Hospital information systems (HIS) are at the core of digital transformation initiatives at hospitals and health care organisations around the world. Digitisation of health records and integration with departmental and financial hospital systems has led to a more informed, efficient, and personalised approach to health care delivery.

Health care information technology can improve the quality of care management, reduce errors, and provide a significant return on investment (ROI) to organisations that make the move and choose the right technology. Because of that, investment in technology at large as well as smaller health care organisations is escalating rapidly. The global health care information systems market is expected to reach US $169.2 billion by 2025, according to Grand View Research in San Francisco.

Choosing the right HIS system is a key decision for both public and private hospitals and demands a great deal of analysis and diligence. The goal is to ensure that the organisation can use the HIS and intelligent technology to provide value to patients while increasing efficiencies that can lower costs.

Here are seven key factors to consider when investing in an HIS system: 

  1. Extent of IT automation: Advances in information technology have made automation achievable in every aspect of a typical hospital-based HIS implementation. Specialised software can provide exclusive and customised billing or records for patients. Open data platforms can provide complete HIS packages that tackle all hospital requirements, including patient billing, patient records management, OPD scheduling, stores, pharmacy, and operations management. For this reason, evaluating the extent of automation that is necessary and where automation could provide the greatest benefit and value is essential.
  2. Effect on the patient experience: Like any other industry your customers, the patients, are more likely to come back when they need care if they receive a high quality of service. From their first entry to when they exit from the hospital. This service includes the hospitality of receptionists, navigation facilities inside the hospital building, housekeeping services, promptness and attention from nurses, and the care shown by the physician. Patient experience is largely dictated by how well a HIS system integrates all aspects of a patient journey by bringing together various participants; including the receptionist, clerk, nurses and doctors to enable them to perform their role efficiently and successfully manage the care of each individual patient.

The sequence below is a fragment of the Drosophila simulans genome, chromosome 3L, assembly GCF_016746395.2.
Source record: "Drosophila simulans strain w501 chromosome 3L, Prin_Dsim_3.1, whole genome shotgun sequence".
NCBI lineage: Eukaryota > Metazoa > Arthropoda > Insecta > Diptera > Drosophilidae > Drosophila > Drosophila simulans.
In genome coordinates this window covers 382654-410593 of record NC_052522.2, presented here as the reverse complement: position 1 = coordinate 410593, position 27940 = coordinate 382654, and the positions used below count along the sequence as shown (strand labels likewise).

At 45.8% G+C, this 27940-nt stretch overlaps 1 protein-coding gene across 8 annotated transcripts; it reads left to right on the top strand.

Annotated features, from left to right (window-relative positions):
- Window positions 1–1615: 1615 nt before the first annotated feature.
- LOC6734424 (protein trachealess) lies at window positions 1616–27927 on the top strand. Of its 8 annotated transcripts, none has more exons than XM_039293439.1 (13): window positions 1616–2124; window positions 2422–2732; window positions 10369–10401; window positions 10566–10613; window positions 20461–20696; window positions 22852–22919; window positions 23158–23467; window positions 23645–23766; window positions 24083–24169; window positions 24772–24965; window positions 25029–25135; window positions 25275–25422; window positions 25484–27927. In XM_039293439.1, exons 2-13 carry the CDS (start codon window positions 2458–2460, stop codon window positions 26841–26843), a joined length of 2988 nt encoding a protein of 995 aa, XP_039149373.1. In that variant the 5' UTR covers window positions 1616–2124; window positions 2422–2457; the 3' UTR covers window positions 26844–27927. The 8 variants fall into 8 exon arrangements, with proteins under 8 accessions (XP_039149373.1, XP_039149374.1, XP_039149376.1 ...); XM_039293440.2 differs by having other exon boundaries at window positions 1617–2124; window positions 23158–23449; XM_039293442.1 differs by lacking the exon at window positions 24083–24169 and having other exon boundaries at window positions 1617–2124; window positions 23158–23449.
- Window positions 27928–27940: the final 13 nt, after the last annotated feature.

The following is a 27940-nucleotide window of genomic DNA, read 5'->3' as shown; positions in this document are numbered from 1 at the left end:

3. Level of component integration: Global healthcare trends suggest that hospitals are becoming more and more data-driven. This model offers a system of care where physicians spend less time gathering information from different sources, such as lab reports and a patient’s physical parameters, and more time assessing those parameters to make informed decisions. An effective HIS system helps gather digital data, making it ready for the physician in a presentable format and in a timely manner at the point of care. An effective HIS system connects patient, clinical, departmental, and financial departments. Integration could mean one single HIS platform connecting modules in each hospital department and/or integration with 3rd party systems from other healthcare institutions, government organisations and insurance companies.

  4. Implementation time: Complete implementation of a HIS system includes software installation, its pilot testing and staff training. The most common approach is getting started with pilot programs and specific workflows, and achieving greater levels of automation over the course of a few years. While the phased approach to roll out a large HIS implementation reduces the impact on day-to-day hospital operations, it does result in prolonged and continuous engagement of hospital staff.

  5. Post-implementation support cost: After the HIS software sale and implementation, the HIS system is subjected to the load and real-time scenarios that determine its reputation among the hospital staff. Typically, a hospital will experience unforeseen or unplanned issues that need to be tackled within the service level agreement (SLA). The support provided by the HIS vendor plays a significant role in the hospital’s reputation. In addition, like any software platform, HIS systems need regular upgrades. The associated software support cost should be a key consideration when evaluating the right HIS system.

  6. Software/hardware dependencies: Hardware and software costs for a HIS system need to be analysed and listed in detail. Dependent costs include: upgrading the software/hardware, staff training (after the upgrade), availability of a roll-back option in the event of outages, additional staff required to support emergency outage situations and the nature of emergency support which can vary from online, to phone, to in-person assistance. These associated costs must be fully accounted for to avoid a last-minute upsurge in expenditure in the event of emergency situations.

  7. Compliance and certifications: Lastly, hospitals must remember to assess the unforeseen and unplanned risks related to HIS system usage. The hardware and software bought from the HIS vendor must be certified on the quality, security, and protection against virus and ransomware attacks that it provides. Look for global certifications that can validate the quality of the HIS solution. Also, the HIS must comply with local government regulations (including legal regulations and other federal directives). Clarify the cost of such certifications and regulation compliance in advance to properly estimate the overall cost of deploying the HIS system.

Orion Health Enterprise is a comprehensive, fully integrated hospital information system. Click below to learn more